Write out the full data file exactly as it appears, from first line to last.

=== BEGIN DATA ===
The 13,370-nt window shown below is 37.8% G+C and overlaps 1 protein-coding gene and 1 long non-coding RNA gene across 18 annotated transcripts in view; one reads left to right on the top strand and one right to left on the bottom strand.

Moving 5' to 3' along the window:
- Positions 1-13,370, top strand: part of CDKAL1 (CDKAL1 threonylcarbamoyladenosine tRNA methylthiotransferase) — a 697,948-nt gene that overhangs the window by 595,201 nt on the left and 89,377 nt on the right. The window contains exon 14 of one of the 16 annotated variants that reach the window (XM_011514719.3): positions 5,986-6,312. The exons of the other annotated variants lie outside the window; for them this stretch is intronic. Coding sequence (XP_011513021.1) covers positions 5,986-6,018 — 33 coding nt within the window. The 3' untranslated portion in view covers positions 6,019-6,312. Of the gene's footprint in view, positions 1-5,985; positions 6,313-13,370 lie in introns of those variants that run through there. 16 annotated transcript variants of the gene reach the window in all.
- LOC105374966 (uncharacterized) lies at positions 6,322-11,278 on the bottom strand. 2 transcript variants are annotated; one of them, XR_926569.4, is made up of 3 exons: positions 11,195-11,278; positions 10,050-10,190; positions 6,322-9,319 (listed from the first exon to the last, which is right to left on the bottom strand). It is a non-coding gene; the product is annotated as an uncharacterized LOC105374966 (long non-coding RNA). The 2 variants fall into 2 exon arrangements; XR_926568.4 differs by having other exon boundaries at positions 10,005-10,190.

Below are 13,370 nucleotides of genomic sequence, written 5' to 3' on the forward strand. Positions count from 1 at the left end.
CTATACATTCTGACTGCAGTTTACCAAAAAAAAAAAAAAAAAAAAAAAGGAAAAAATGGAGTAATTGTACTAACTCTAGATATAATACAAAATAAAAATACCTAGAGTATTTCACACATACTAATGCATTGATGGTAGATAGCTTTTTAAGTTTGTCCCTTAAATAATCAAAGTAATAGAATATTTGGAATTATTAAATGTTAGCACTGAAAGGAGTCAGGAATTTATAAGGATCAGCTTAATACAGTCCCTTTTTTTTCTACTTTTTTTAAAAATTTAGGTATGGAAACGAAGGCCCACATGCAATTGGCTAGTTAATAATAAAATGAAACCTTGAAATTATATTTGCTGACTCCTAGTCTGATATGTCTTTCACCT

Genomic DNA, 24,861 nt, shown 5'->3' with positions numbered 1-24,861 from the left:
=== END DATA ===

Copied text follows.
The 13,370-nt window shown below is 37.8% G+C and overlaps 1 protein-coding gene and 1 long non-coding RNA gene across 18 annotated transcripts in view; one reads left to right on the top strand and one right to left on the bottom strand.

Moving 5' to 3' along the window:
- Positions 1-13,370, top strand: part of CDKAL1 (CDKAL1 threonylcarbamoyladenosine tRNA methylthiotransferase) — a 697,948-nt gene that overhangs the window by 595,201 nt on the left and 89,377 nt on the right. The window contains exon 14 of one of the 16 annotated variants that reach the window (XM_011514719.3): positions 5,986-6,312. The exons of the other annotated variants lie outside the window; for them this stretch is intronic. Coding sequence (XP_011513021.1) covers positions 5,986-6,018 — 33 coding nt within the window. The 3' untranslated portion in view covers positions 6,019-6,312. Of the gene's footprint in view, positions 1-5,985; positions 6,313-13,370 lie in introns of those variants that run through there. 16 annotated transcript variants of the gene reach the window in all.
- LOC105374966 (uncharacterized) lies at positions 6,322-11,278 on the bottom strand. 2 transcript variants are annotated; one of them, XR_926569.4, is made up of 3 exons: positions 11,195-11,278; positions 10,050-10,190; positions 6,322-9,319 (listed from the first exon to the last, which is right to left on the bottom strand). It is a non-coding gene; the product is annotated as an uncharacterized LOC105374966 (long non-coding RNA). The 2 variants fall into 2 exon arrangements; XR_926568.4 differs by having other exon boundaries at positions 10,005-10,190.

Below are 13,370 nucleotides of genomic sequence, written 5' to 3' on the forward strand. Positions count from 1 at the left end.
CTATACATTCTGACTGCAGTTTACCAAAAAAAAAAAAAAAAAAAAAAAGGAAAAAATGGAGTAATTGTACTAACTCTAGATATAATACAAAATAAAAATACCTAGAGTATTTCACACATACTAATGCATTGATGGTAGATAGCTTTTTAAGTTTGTCCCTTAAATAATCAAAGTAATAGAATATTTGGAATTATTAAATGTTAGCACTGAAAGGAGTCAGGAATTTATAAGGATCAGCTTAATACAGTCCCTTTTTTTTCTACTTTTTTTAAAAATTTAGGTATGGAAACGAAGGCCCACATGCAATTGGCTAGTTAATAATAAAATGAAACCTTGAAATTATATTTGCTGACTCCTAGTCTGATATGTCTTTCACCT

Genomic DNA, 24,861 nt, shown 5'->3' with positions numbered 1-24,861 from the left: